Before deploying an app that uses Bundler, Add your
Gemfile.lock to source control, but ignore the
.bundle folder, which is specific to each machine.
$ echo ".bundle" >> .gitignore $ git add Gemfile Gemfile.lock .gitignore $ git commit -m "Add Bundler support"
Once you have done that, there are two ways to deploy using Bundler: manually or automatically.
In your deploy script, after updating to the latest
code, install your bundle to the
directory, ensuring all your dependencies are met.
$ bundle install --deployment
Start your application servers as usual, and your application will use your bundled environment with the exact same gems you use in development.
If you have run
bundle package, the cached
gems will be used automatically.
To pull in the Bundler Cap task, just add this to your
That’s it! Running
cap deploy will now automatically run
bundle install on the remote server with deployment-friendly
options. A list of options that can be changed is available in the help
for the cap task. To see it, run
cap -e bundle:install.
There is a default Vlad task available. To make it available, add this line
to the Vlad
Once you have done that, the
vlad:bundle:install task will be
available for use. Make sure it is run as part of your deploy. For example:
task "vlad:deploy" => %w[ vlad:update vlad:bundle:install vlad:start_app vlad:cleanup ]
Make sure to use
bundle exec to run any executables
from gems in the bundle
$ bundle exec rake db:setup
Alternatively, you can use the
--binstubs option on the
install command to generate executable binaries that can be used instead of
When you deploy to Heroku, Bundler will be run automatically as long as a Gemfile is present.
If you check in your Gemfile.lock, Heroku will run
bundle install --deployment.
If you want to exclude certain groups using the
--without option, you need to use
$ heroku config:set BUNDLE_WITHOUT="test development" --app app_name
When you run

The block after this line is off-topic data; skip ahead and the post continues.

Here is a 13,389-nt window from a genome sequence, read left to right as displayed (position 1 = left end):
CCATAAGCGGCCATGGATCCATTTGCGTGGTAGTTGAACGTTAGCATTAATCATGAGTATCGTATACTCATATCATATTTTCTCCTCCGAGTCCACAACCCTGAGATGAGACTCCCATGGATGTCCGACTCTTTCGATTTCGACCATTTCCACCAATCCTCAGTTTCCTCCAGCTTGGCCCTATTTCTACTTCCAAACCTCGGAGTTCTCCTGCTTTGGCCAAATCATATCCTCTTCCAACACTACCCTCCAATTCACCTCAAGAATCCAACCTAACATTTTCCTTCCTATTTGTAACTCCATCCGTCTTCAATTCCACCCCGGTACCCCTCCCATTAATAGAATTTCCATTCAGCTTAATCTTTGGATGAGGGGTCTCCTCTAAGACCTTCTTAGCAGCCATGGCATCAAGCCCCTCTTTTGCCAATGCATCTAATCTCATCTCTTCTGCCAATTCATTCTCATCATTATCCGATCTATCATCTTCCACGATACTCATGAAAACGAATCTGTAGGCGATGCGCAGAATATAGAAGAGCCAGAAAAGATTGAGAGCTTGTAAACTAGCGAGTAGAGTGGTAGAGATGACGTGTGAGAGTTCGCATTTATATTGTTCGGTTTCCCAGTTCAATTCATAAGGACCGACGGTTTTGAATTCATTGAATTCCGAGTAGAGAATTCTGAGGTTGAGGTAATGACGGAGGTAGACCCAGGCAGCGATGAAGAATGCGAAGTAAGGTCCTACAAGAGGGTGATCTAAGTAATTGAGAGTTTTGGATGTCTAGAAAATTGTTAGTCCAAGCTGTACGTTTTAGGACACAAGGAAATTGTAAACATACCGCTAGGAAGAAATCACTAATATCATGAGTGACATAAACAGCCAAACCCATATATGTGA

bundle install, bundler will (by default), install your gems
to your system repository of gems. This means that they will show up in
list. Additionally, if you are developing a number of applications, you will not
need to download and install gems in common for each application. This is nice for
development, but somewhat problematic for deployment.
In a deployment scenario, the Unix user you deploy with may not have access to install
gems to a system location. Even if the user does (or you use
user that boots the application may not have access to them. For instance, Passenger
runs its Ruby subprocesses with the user
nobody, a somewhat restricted
user. The tradeoffs in a deployment environment lean more heavily in favor of isolation
(even at the cost of a somewhat slower deploy-time
bundle install when some
third-party dependencies have changed).
As a result, bundler comes with a
--deployment flag that encapsulates the
best practices for using bundler in a deployment environment. These practices are based
on significant feedback we have received during the development of bundler, as well as a
number of bug reports that mostly reflected a misunderstanding of how to best configure
bundler for deployment. The
--deployment flags adds the following defaults:
vendor/bundleinside your application. Bundler will transparently remember this location when you invoke it inside your application (with
bundle pack, checked in the
vendor/cachedirectory, and do not have any git gems, Bundler will not contact the internet while installing your bundle.
Gemfile.locksnapshot, and fail if you did not provide one.
Gemfile.lockif it is out of date with your
If you use Capistrano, you should symlink
shared/vendor_bundle so that bundler will share your installed gems between
deployments (making things zippy if you didn’t make any changes), but still give you the
benefits of isolation from other applications.
By defaulting the bundle directory to
vendor/bundle, and installing your
bundle as part of your deployment process, you can be sure that the same Unix user that
checked out your application also installed the third-party code your application needs.
This means that if Passenger (or Unicorn) can see your application, it can also see its
--deployment flag requires an up-to-date
ensure that the testing you have done (in development and staging) actually reflects the
code you put into production. You can run
bundle check before deploying
your application to make sure that your
Gemfile.lock is up-to-date. Note
that it will always be up-to-date if you have run
successfully booted your application (or run your tests) since the last time you changed